However after seeing many forums and online articles, it is made to seem as tho Biology is a dead end degree, with very low pay!
I am getting stressed over what to do, or whether I should change degree choice
Any Biology graduates that can help?!
My advice is always to do a degree you are really interested in.
Whatever the degree, whilst at uni, put lots of effort and energy into networking and keep an eye open for every opportunity that might lead to a job later. What you do alongside your degree is often more important than the degree itself.
If you chose a degree you hate so as to get a "good" job and salary afterwards, you may have a "good job" and salary afterwards, but you will hate your life.
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username4398974
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(Original post by yeahthatonethere)
Not a graduate but a 2nd year (in a biology-related degrees) who's done a module all about employability and jobs so hopefully I can lend a hand. Pay depends massively on which job you go for and there are many jobs open for bio graduates.

You can go into research science (£25,000 to £40,000) and then possibly lead onto becoming a lecturer or a more senior role in the lab (£50,000 to £75,000), you could go into the NHS scientist training programme and train to become one of numerous disciplines within the NHS, plant health inspector, forensic scientist (£20,000 to £45,000).

You can go into science related but non-lab jobs such as science writing (£15,000 to £26,000 to start), marketing and PR in a science company, regulatory affairs, clinical trials coordinator (£23,000 to £30,000 going to to £48,000 to £50,000) etc.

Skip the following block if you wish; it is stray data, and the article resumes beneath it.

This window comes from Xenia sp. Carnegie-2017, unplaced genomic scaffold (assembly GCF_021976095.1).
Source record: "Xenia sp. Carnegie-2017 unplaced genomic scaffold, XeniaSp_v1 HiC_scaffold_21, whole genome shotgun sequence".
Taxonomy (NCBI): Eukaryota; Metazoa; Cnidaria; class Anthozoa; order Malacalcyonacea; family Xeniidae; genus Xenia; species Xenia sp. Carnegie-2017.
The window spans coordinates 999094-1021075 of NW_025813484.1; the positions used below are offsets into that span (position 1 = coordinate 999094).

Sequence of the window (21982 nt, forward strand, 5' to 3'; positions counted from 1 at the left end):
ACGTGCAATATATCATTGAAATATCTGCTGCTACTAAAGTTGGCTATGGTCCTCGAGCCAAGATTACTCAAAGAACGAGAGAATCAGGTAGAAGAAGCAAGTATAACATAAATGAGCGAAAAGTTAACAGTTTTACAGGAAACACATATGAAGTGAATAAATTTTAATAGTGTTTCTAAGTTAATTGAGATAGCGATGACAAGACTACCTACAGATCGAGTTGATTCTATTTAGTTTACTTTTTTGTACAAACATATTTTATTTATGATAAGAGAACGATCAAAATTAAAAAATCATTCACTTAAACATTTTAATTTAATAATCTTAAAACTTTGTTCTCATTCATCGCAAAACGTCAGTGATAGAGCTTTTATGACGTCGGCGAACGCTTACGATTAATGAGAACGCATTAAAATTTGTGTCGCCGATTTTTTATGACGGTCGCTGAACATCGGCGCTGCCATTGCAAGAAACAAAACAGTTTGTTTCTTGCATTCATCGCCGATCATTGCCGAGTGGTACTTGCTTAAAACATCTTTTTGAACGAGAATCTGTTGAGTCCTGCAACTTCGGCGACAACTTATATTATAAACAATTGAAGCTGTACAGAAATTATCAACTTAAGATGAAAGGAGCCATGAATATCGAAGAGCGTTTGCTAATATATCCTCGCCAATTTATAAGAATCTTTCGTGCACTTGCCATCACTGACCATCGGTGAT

The skills you earn in a biology degree are usually very transferable too and so would open up even more jobs outside of science for you. Policy making (£22,000 to £30,000 going up to £40,000 to £50,000), patent law, sales, accountancy, roles in the media, etc.

There's a large variety in what you can do and so how much you can earn. All the figures in here were from prospects UK and all the jobs were from a list I was given of what bio and bio-related graduates from my uni actually went into. There's plenty of other roles you can go into as well this is by no means an exhaustive list but I do hope it helps!
So it really depends on what you decide to do!

It’s juss stats online scare me!
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username4398974
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(Original post by E51)